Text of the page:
Presentation on theme: "Core Competencies Provide strategies to breastfeeding mothers on how to maintain milk production and continue the breastfeeding relationship. Provide affirmation."— Presentation transcript:
2Core CompetenciesProvide strategies to breastfeeding mothers on how to maintain milk production and continue the breastfeeding relationship.Provide affirmation and encouragement to breastfeeding mothers to continue the breastfeeding relationship through the first 12 months of age.
3Learning ObjectivesName common issues that arise when breastfeeding an older infant.Describe how the introduction of complementary foods affects the breastfeeding relationship.List ways to assist mothers through the weaning process.
4Breastfeeding RatesBreastfeeding exclusively and for longer durations improves infant healthBreastfeeding duration rates to 12 months are low, especially among WIC mothersWIC mothers often need help to continue breastfeeding beyond the early days
5Watch Baby Grow! Babies who breastfeed grow according to normal standards for infantgrowth anddevelopment
6Growth and Feeding Patterns of Breastfed Babies Baby’s AgeNormal Weight GainEarly Weeks4 - 7 ounces per week4 - 6 months of ageDouble birth weightmonths of age2 ½ - 3 times birth weight24 months4 times birth weight
7As Baby Grows – Feeding Patterns of Breastfed Babies Feeding frequency based on:Baby’s age/sizeMother’s milk storage capacity in her breastsUnique needs of her babyCluster feedingsMaintain milk production by feeding 8-12 times every 24 hours
8Appetite/Growth Spurts Growth/appetite spurts are normalCan occur anytime, typically:2 weeks6 weeks3 months6 monthsReassure mothers that baby wants to be close to her during this growing period
9As Baby Grows – Outputs of Breastfed Babies 1st month:Several yellowish, seedy loose stools per dayAfter 1st month: stools occur less frequently6 months (when solid foods begin): stools change from loose to solid
10Continuing the Breastfeeding Relationship Handout 8.1: “Mom Says”West Dade WIC
12Common Questions: Losing Weight Affirm:“It’s great you are concerned about your health.”InformAvoid quick-loss diets; eat 1800 calories/day or moreAvoid a low-carbohydrate diet
13Common Questions: Exercise Affirm:“It’s great you want to take care of yourself.”Inform:Begin activity when the doctor agrees.Strenuous activity can increase lactic acid in breast milk.
14Common Questions: Foods to Eat While Breastfeeding Affirm:“A lot of mothers share your concerns.”Inform:Mothers do not need to eat a perfect diet to make good milk for their babies.Most foods are fine to eat while breastfeeding.
15Common Questions: Medications for the Mother Affirm“It’s great you are concerned about this.”InformMost medications are safe to take; always consult the physician when questions ariseLet mother know she has several family planning optionsYield to the mother or baby’s doctor
16Common Questions: Breastfeeding and Returning to Work or School Mothers may not know they CAN combine working/school and breastfeedingPeer support helps!
18Common Questions: Vitamin D for Baby Affirm:“What a great mom you are to be concerned.”Inform:Vitamin D is important for ALL infants, children, and adolescentsAAP recommends 400 IU Vitamin D drops for all breastfeeding babiesUse sunscreen when baby is outdoorsYield to the baby’s health care provider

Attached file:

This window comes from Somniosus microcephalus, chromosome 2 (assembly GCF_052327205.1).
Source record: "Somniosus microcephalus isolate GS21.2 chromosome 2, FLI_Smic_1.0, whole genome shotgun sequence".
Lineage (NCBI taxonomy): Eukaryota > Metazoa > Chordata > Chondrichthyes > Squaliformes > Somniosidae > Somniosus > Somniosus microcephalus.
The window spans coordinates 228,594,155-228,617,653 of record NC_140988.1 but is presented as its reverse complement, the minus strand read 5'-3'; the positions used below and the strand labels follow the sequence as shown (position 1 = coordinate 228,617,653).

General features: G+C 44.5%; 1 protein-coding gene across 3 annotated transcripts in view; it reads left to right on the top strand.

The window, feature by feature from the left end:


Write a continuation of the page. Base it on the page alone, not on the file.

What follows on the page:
19Common Questions: Teething Affirm:“I can understand your concern.”Inform:Many babies continue to breastfeed while teethingShare solutions should baby bite or bear down on the breast while feedingAdvise mothers on oral health
20Ready for Solid Foods Affirm: “Many mothers have questions about starting solids.”“It’s great you are concerned about the baby getting enough nutrition.”
22Signs of Readiness Baby can sit alone Baby can hold his head steady and straightBaby can keep tongue low and flatBaby can close lips over a spoonBaby can keep food in his mouth
23Guidelines for Introducing Solid Foods One new food at a timeSingle ingredient foods firstSmall amount (1-2 tsp)Wait 3-5 days before offering a new foodObserve for reactions
24Foods to Offer Baby Iron and Zinc are important 2 servings iron fortified cereal or meatsGradually introduce greater varietyImportance of oral health
25Breastfeeding and Solid Foods Babies need nothing but breastmilk until around 6 months of age; when solids begin, breastmilk remains an important part of baby’s nutritionBeginning solids too soon can trigger allergiesTeach normal signs of readiness for solidsGo slowlyAdvise mother:Importance of iron and zincFoods WIC gives fully breastfed infants at 6 months
26On Strike! Affirm: Inform: “What a lucky baby to have a mom who is working so hard to get through this.”Inform:Minimize distractionsOffer the breast when baby is sleepySkin-to-skinYield to WIC Designated Breastfeeding Expert when a nursing strike continues beyond 24 hours
27When Weaning HappensWeaning: foods or liquids begin being added to the baby’s dietMothers wean for many reasonsWIC staff can help mothers weigh the benefits vs. the risksAvoid judgments about how long the mother has chosen to breastfeedAffirm: “What a great mother you are to have breastfed this long.”
28Helping the Mother Who Wants to Partially Breastfeed
30How to Wean Older babies: Gradual weaning Abrupt weaning Don’t offer, don’t refuseUnderstand the concept of “wait”Can be distractedMay need extra cuddlingGradual weaningAbrupt weaning
31Application To Practice Handout 8.2: “Application To Practice:Continuing the Breastfeeding Relationship”
32Summary Breastfed and formula-fed babies grow at different rates Babies nurse more during growth spurtsAnticipate a baby’s teethingWatch for developmental cues that the baby is ready for solid foodsAssist the mother in meeting HER goals for breastfeeding
33Grow Your Breastfeeding Skills “My Goals for Breastfeeding Support”Goal-Setting Flower